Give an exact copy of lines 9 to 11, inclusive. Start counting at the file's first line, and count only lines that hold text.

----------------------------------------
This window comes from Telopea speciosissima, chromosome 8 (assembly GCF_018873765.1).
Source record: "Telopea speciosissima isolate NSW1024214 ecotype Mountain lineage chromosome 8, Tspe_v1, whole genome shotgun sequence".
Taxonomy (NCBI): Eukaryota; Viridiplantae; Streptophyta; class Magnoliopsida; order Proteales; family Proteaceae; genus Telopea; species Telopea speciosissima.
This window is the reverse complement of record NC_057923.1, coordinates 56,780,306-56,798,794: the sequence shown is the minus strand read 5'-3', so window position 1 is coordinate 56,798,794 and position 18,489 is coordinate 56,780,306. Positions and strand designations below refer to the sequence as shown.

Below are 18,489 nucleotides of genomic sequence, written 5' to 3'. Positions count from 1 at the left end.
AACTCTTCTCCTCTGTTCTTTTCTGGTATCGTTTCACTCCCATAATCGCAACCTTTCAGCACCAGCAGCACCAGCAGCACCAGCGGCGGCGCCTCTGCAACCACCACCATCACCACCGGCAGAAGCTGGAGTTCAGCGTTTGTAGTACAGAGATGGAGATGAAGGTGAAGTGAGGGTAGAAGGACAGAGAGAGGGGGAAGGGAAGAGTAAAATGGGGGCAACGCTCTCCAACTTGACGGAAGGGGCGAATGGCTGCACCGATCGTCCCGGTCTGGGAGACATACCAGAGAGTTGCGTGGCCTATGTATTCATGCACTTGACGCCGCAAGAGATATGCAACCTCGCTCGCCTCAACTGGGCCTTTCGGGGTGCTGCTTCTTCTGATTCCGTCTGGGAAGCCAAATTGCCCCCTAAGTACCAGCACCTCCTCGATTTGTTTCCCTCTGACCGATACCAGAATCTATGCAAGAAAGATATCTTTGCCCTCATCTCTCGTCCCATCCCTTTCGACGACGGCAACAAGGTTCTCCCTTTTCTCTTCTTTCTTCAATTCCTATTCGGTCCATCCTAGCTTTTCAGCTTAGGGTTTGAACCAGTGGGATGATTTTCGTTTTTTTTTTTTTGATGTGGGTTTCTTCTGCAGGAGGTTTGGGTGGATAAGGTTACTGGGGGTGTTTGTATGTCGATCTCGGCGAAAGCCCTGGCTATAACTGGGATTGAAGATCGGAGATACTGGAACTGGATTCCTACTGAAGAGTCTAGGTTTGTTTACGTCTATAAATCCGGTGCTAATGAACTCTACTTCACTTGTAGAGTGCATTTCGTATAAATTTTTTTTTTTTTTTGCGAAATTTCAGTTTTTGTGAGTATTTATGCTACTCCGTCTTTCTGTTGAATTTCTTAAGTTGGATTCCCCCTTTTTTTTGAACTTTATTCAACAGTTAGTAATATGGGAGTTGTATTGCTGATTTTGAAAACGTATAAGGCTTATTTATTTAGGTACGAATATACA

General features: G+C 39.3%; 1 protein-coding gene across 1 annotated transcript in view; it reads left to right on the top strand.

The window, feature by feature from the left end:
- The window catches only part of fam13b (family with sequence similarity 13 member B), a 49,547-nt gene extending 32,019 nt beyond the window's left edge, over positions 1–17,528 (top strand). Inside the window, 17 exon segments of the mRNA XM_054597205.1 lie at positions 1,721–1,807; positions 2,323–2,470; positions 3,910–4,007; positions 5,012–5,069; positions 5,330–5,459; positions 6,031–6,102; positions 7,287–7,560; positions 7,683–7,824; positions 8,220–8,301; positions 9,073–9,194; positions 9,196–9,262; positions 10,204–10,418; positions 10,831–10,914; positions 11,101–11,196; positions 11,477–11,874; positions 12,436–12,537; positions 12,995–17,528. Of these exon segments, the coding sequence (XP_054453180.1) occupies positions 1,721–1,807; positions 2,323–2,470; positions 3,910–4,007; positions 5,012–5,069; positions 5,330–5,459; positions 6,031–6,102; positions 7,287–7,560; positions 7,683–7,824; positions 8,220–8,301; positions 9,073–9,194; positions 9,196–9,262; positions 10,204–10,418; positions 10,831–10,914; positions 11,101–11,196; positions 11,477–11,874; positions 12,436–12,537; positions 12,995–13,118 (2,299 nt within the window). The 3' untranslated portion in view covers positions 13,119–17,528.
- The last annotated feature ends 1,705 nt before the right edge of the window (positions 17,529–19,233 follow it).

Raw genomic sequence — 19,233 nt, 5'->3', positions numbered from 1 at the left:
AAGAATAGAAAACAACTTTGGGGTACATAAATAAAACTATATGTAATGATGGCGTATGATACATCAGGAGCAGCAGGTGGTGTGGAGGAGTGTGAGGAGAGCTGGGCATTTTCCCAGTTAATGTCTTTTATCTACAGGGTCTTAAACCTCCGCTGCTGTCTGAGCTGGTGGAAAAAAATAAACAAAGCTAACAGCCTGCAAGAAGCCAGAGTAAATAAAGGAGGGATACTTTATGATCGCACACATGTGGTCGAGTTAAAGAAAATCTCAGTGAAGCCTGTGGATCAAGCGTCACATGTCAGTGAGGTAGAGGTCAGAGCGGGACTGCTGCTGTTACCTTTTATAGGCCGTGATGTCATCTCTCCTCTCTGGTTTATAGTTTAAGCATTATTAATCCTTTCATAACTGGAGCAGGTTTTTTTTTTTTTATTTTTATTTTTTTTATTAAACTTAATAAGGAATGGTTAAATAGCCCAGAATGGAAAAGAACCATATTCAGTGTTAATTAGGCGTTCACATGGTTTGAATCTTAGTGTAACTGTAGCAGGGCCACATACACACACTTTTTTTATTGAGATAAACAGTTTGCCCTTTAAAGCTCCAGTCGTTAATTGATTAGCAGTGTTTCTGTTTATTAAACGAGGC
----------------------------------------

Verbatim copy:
- The window catches only part of fam13b (family with sequence similarity 13 member B), a 49,547-nt gene extending 32,019 nt beyond the window's left edge, over positions 1–17,528 (top strand). Inside the window, 17 exon segments of the mRNA XM_054597205.1 lie at positions 1,721–1,807; positions 2,323–2,470; positions 3,910–4,007; positions 5,012–5,069; positions 5,330–5,459; positions 6,031–6,102; positions 7,287–7,560; positions 7,683–7,824; positions 8,220–8,301; positions 9,073–9,194; positions 9,196–9,262; positions 10,204–10,418; positions 10,831–10,914; positions 11,101–11,196; positions 11,477–11,874; positions 12,436–12,537; positions 12,995–17,528. Of these exon segments, the coding sequence (XP_054453180.1) occupies positions 1,721–1,807; positions 2,323–2,470; positions 3,910–4,007; positions 5,012–5,069; positions 5,330–5,459; positions 6,031–6,102; positions 7,287–7,560; positions 7,683–7,824; positions 8,220–8,301; positions 9,073–9,194; positions 9,196–9,262; positions 10,204–10,418; positions 10,831–10,914; positions 11,101–11,196; positions 11,477–11,874; positions 12,436–12,537; positions 12,995–13,118 (2,299 nt within the window). The 3' untranslated portion in view covers positions 13,119–17,528.
- The last annotated feature ends 1,705 nt before the right edge of the window (positions 17,529–19,233 follow it).

Raw genomic sequence — 19,233 nt, 5'->3', positions numbered from 1 at the left: